How Do You Preserve Herbs?
That is the second most common question I get at our weekly farmers market stand. The first question I get about herbs is how to use fresh herbs. Luckily, I’ve written a blog post about the many ways to use fresh herbs. So, let’s focus on how to preserve them.
What to do With a Bunch of Herbs?
The most common way to preserve herbs is to dry them. Dried herbs can last for years. They do lose potency over time, but dried herbs do not go bad (unless they are exposed to moisture, then they can get moldy). Drying herbs is quick and requires very little prepping: pick, wash and dry. This method works for all herbs.
Another way to preserve herbs is to chop them up and mix them with salt. This is one of my favorite methods. Herb salts make perfect seasoning for a multitude of dishes and you can customize them to your tastes.
Herbs can also be preserved in oil or vinegar. This method makes a delicious oil or vinegar ready for cooking or salad dressing.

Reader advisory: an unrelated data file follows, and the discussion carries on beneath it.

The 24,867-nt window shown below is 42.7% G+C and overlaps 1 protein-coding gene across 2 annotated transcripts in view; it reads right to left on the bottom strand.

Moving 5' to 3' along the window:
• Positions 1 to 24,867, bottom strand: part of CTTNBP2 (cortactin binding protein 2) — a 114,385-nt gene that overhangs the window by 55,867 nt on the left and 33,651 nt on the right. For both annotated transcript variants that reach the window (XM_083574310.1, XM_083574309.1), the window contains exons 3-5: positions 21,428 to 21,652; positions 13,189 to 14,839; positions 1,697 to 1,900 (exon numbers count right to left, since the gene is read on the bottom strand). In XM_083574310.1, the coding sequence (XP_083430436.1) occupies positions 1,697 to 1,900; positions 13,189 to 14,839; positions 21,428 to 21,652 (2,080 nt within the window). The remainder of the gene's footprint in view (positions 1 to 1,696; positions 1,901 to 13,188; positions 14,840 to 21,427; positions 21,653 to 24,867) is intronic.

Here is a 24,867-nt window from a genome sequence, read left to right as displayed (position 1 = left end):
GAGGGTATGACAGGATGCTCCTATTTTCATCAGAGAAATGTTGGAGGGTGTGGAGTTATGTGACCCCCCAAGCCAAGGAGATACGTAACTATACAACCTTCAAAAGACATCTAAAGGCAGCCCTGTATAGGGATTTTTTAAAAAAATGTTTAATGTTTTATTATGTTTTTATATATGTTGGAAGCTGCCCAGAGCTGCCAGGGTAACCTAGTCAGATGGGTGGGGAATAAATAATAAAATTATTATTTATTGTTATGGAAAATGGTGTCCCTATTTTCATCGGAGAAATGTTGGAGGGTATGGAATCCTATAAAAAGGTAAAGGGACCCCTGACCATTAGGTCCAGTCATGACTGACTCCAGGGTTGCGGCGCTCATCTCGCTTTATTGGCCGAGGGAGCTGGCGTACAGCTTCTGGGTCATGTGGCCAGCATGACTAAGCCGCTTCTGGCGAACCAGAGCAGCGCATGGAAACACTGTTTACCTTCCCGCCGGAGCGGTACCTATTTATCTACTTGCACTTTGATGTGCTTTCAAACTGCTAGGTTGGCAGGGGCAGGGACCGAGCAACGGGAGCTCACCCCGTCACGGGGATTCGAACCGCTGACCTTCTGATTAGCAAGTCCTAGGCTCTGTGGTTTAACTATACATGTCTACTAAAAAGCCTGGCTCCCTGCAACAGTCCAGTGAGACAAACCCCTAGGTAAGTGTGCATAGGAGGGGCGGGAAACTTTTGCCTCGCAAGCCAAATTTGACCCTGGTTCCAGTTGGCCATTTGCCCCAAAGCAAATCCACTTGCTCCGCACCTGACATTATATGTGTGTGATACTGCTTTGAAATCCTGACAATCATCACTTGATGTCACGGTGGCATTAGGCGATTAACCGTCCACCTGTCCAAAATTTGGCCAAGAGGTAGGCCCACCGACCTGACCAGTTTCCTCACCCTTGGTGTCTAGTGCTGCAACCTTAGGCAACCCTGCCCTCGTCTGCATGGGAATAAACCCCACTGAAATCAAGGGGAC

My favorite way to preserve herbs is by making a paste. It’s the same method in which you would make a pesto, but without adding nuts, garlic or cheese. I like this method because I feel it’s the best way to preserve an herb and retain it’s garden fresh taste.
Herbs like basil, chives and parsley lose a lot of their vibrancy when dried. By preserving them in a paste, you can retain much of their herby punch. The best part about an herb paste, is that when you need a tablespoon of say, basil, you can grab it from the freezer, scrape out a tablespoon and put the rest away.
How to Make a Herb Paste
- Fresh Herbs (any herb can be used for making a paste)
- Oil (I like to use a light olive oil)
- Food Processor
- Freezable Containers or ice cube trays (I used these 8 oz deli containers)
Add the washed fresh herbs to your food processor. Pulse the food processor until the herbs are finely chopped. With processor running, drizzle some olive oil until a smooth paste forms. Scrape down the sides and repeat if need.
Scrape the paste into a freezable container or a glass jar with a wide opening. At this point, you can store in the fridge and it will last up to 2 weeks. For longer storage, pop it in the freezer. When you are ready to use the frozen herb paste, scrape off what you need with a metal spoon. If it’s too hard, let it sit on the counter for a few minutes. Alternatively, you can freeze the herb paste in ice cube trays. Once frozen, pop out the herb paste cubes and store in a plastic zip bag.
Now you have herbs ready for your next dish!